Caribbean Disaster Mitigation Project
Implemented by the Organization of American States
Unit of Sustainable Development and Environment
for the USAID Office of Foreign Disaster Assistance and the Caribbean Regional Program


Drawings to Accompany the Building Guidelines

Section A: General Construction Principles (Figures 1-10)

Introduction | Section A(1-10) | Section A(11-16) | Section B | Section C | Section D | Section E | Section F  | Section G
Download AutoCAD DWG files (zip archive): Section A | Section B | Section C | Sections D-G

Figure A-1

Figure A-1: Plan Shapes of Buildings

The success with which a building survives an earthquake is significantly affected by its shape in plan.  Most buildings with a simple rectangular shape, with no projections, perform well under earthquake conditions, provided the construction is adequate. Long narrow buildings should be avoided. Long buildings should be divided into separate blocks with adequate separation.


Figure A-2

Figure A-2: Size and Location of Wall Openings

The location and size of openings in walls have a significant effect upon the strength of a wall and its ability to resist earthquake forces. Openings are to be located away from a corner by a clear distance of at least of the height of the opening. It is recommended that a minimum distance be 15".  The total length of the openings should not exceed the length of the wall between consecutive cross walls. The horizontal distance between two openings should not be less than the height of the shorter openings.



Figure A-3

Figure A-3: Typical Wall Corner Detail


Figure A-4

Figure A-4: Typical Wall Junction Detail


Figure A-5

Figure A-5: Reinforced Masonry Gable Arrangement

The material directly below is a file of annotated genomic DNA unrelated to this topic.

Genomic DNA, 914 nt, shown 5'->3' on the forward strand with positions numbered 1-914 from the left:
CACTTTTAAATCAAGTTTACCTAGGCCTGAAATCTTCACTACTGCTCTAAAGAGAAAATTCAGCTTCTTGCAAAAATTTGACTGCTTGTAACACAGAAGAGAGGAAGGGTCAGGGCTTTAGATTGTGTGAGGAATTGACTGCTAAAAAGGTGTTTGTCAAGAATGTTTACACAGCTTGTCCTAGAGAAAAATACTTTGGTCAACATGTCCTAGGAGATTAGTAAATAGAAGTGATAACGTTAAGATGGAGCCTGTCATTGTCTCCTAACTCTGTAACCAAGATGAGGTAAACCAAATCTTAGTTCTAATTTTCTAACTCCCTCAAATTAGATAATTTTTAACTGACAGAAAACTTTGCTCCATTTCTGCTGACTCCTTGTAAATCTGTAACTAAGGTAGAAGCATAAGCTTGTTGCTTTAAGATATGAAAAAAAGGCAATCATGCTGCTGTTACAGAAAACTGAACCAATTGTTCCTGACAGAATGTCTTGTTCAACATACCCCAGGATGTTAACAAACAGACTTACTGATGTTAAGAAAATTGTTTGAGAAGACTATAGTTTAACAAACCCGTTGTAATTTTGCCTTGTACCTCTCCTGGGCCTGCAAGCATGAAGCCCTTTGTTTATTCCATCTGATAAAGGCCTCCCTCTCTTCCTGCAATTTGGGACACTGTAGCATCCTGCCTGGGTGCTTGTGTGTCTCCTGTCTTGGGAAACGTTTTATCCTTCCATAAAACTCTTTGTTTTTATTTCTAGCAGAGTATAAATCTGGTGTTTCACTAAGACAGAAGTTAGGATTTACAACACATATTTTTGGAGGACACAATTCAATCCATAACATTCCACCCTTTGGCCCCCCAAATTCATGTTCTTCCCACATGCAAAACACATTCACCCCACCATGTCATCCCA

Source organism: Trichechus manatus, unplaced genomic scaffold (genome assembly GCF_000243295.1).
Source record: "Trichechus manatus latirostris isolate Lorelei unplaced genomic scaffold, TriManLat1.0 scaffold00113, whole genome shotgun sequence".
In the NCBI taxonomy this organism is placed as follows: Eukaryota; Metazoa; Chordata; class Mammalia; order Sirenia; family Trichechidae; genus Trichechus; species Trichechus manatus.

An important factor contributing to the earthquake resistance of concrete masonry buildings is the detailing and placing of steel reinforcement. The reinforcing guides given in these figures are only to be used for simple single storey buildings constructed of good quality concrete blocks.  In addition to the minimum vertical wall reinforcement, all walls, corners and junctions are to be reinforced.  All vertical reinforcement is to be securely fixed to the ring beam. Horizontal reinforcement must be placed every 3 courses.  Window and door jambs should be reinforced and tied into the lintels.  Gable walls are to be reinforced by bars fixed to the concrete beam at eaves height and to the sloping ring beam at the top of the gable.



Figure A-6

Figure A-6: Recommended Method for Construction on Sloping Sites

Buildings sited in exposed areas (e.g. on the brow of a hill) are most vulnerable, while those sheltered by natural topography are less vulnerable.  In siting the building, therefore, steep slopes and edges of cliffs should be avoided, as well as other conditions such as steep sided valleys where exceptionally high wind speeds are found.

Where building on a steep site is unavoidable, reinforced concrete tie beams should be constructed to reduce the untied height of the columns to a maximum of 10 feet, as shown. On more gently sloping sites, a satisfactory suspended slab may be achieved through the use of loosely compacted granular fill as permanent formwork.



Figure A-7

Figure A-7: Hip Roof Construction


Figure A-8

Figure A-8: Gable Roof Construction


Figure A-9

Figure A-9: Rafter/Ring Beam Connection


Figure A-10

Figure A-10: Wall Plate Connection and Hurricane Straps' Details

Experience and research have shown that flat roofs are vulnerable to high winds. In an effort to reduce the uplifting wind forces on the roof, the roof pitch should be not less than 25 to 30 degrees. Hip roofs should be used, since this shape of roof has been found to be more hurricane resistant than the gable of roof. Where gable roofs are used they should be strongly constructed. Roof overhangs also experience high local pressures and, where possible, these should be kept to a minimum or removed completely. Where buildings have roofed patios or verandas, their roofs should be separate structures rather than extensions of the main building roof, so that the patio or verandah roof may be lost without endangering the safety of the main roof. The main roof must be securely fixed to the ring beam and ridge beams. This may be achieved by the use of hurricane straps.

Introduction | Section A(1-10) | Section A(11-16) | Section B | Section C | Section D | Section E | Section F  | Section G

CDMP home page: Project Contacts Page Last Updated: 20 April 2001